scoring and LDPI evaluation. The LDPI values
tend to increase slightly before the visual reactions
can be noticed and the high LDPI values last for
a somewhat shorter time period than the positive
visual reactions. Thus, reactions associated with
high LDPI values, which are visually negative, as
a rule later become visually positive. Visually posi-
tive test reactions with LDPI values below the cal-
culated positive limit are as a rule late test readings
of previously visually and LDPI-positive reactions.
The interesting ‘grey zone’ of questionable reac-
tions with LDPI readings between the negative and
the positive LDPI limit needs to be further ana-
Repeated and comparative reading of tests
necessitates the use of control areas to overcome
long- term temporal variations in vascular reac-
tions and the influence of temperature. The use of
two control patches with vehicle alone, constitutes
an efficient way to increase the accuracy of the test
The optimal size of a skin test image is some-
what dependent on the application and on the sub-
stance to be tested. Normally, the size of the skin
area investigated should equal the size of the
patch, plus 1–2cm around its edges. In most cases
this coincides with a square with the side equal to
three times the diameter of the patch. With very
strong reactions, an increased blood perfusion may
be found in an area of six times the size of the
patch. If possible, the area of the central patch size
should include at least 100 measurement sites. This
complies with a standard Finn Chamber of 9mm
diameter and a laser spot size of about 1mm2.
If the test patches are placed on the back, the
test subject/patient should lie comfortably in the
prone position. When the patches are placed on
the forearm, the test subject/patient should sit
comfortably in a chair with the test area at heart
level. In the latter case, the patches should not be
placed directly over any major vein, because the
blood flow in those vessels will contribute to the
recorded Doppler signal.
One method of evaluating a test is to find the
mean increase in perfusion of the central area of
the test reaction equal to the size of the patch. For
intracutaneous tests, an area size of 1cm2is satis-
factory. A more exact but also more time-consum-
ing method is to evaluate the increase in blood per-
fusion of the test area through a ‘volume inte-
gration’ of a larger area. With this method the
total area of increased blood perfusion has to be
compared with the control area(s). For this pur-
pose it is necessary to evaluate an area of about 3
¿3cm. An extremely strong reaction may, how-
ever, cover an area of 6¿6cm or more.
Detailed recommendations, based on more than
25,000 allergic patch test assessments, on how to
standardize the conditions for this particular ap-
plication were compiled by Bjarnasson et al. in
Table1 includes some of the early publications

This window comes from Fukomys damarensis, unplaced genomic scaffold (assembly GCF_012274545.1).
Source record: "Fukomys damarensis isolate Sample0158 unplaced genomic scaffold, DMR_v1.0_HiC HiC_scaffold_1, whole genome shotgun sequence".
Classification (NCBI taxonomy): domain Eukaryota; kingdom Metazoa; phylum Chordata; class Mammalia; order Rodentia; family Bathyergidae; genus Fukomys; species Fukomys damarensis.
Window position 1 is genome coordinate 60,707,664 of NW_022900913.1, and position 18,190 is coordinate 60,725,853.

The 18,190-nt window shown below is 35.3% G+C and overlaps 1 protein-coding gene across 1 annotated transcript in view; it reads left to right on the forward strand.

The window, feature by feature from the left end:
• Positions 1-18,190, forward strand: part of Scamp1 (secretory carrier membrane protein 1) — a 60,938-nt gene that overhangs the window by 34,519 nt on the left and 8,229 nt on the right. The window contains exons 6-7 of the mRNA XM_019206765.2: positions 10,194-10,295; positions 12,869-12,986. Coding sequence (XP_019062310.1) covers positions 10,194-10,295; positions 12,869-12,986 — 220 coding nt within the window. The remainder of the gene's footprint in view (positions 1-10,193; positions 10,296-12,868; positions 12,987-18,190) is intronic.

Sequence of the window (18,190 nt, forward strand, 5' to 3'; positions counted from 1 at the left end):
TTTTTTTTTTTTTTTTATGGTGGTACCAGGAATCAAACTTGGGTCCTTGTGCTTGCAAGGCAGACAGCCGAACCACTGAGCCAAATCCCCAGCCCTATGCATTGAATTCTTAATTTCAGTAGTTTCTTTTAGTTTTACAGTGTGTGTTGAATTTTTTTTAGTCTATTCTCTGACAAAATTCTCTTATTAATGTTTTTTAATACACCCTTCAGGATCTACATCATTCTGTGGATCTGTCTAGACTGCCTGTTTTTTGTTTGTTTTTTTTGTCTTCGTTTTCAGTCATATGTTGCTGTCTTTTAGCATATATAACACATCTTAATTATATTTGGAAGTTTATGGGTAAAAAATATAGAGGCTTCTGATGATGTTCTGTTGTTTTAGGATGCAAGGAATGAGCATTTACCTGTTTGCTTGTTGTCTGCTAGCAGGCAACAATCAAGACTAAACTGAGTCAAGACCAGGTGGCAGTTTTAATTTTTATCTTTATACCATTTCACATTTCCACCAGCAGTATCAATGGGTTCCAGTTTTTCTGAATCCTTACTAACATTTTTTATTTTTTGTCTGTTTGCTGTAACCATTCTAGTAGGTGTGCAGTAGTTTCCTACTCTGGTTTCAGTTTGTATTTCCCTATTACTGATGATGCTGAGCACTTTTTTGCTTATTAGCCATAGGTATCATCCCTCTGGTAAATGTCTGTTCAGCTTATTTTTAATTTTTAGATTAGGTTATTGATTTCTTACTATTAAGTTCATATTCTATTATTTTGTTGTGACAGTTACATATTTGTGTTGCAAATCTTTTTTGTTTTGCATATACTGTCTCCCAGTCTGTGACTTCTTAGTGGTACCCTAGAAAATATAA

in the field of allergy and irritant patch testing
using the LDPI technology.
Microvascular aspects of skin microdialysis are
best studied by use of a very high resolution LDPI
system (based on a focused laser beam to improve
the resolution) that operates at a distance of 7cm,
giving a total field view of only 1.5¿1.5cm (32–
34). This device is well suited for localization of
the microdialysis probe in such perfusion experi-
ments (35, 36) and helps to interpret the results
obtained with this probe. In addition, it is possible
to investigate the settling time of blood perfusion
caused by the insertion of the probe and, when
applicable, to use this information to trigger the
sampling of substances by use of the microdialysis
139 LASER DOPPLER IMAGING
probe, in order to avoid influences of increased
skin blood perfusion on the results.
Skin tumour blood perfusion
Studies on skin tumours and other skin lesions
constitute promising new applications for LDPI
investigations. Port wine stains have been evalu-
ated before and after laser treatment (37). The tu-
mour circulation in association with photodynam-
ic therapy of non-melanoma skin tumours has
been followed over the treatment period (38). A
recently published method to distinguish moles
from melanomas with a high-resolution scanner
(39) constitutes a promising approach for future
applications in the differential diagnosis of skin tu-
mours. In addition to simply recording the average
perfusion within the tumour boundary or exten-
sion of the hyper-perfused tumour area, more ad-
vanced image processing methods may be em-
ployed to further refine the opportunity for tu-
mour differential diagnosis offered by LDPI
technology. These image-processing methods in-
clude feature extraction, analysis of boundary ir-
regularities and measures of intratumour blood
In addition to the applications above, which have
been addressed within the framework of the HIR-
ELADO project, LDPI technology has been suc-
cessfully applied in a number of other fields includ-
ing: diabetes neuropathy (cold provocation) (40–
42), endothelial cell malfunction in diabetes (ion-
tophoresis of acetylcholine) (43, 44), leg ulcers and
wound healing(drug influences)
models) (48, 49), psoriasis (50, 51), scleroderma
and Raynaud’s disease (52, 53)and flap surveil-
lance (54, 55).
The present work was supported by the European Com-
mission DG XIII/DªInnovation programme (contract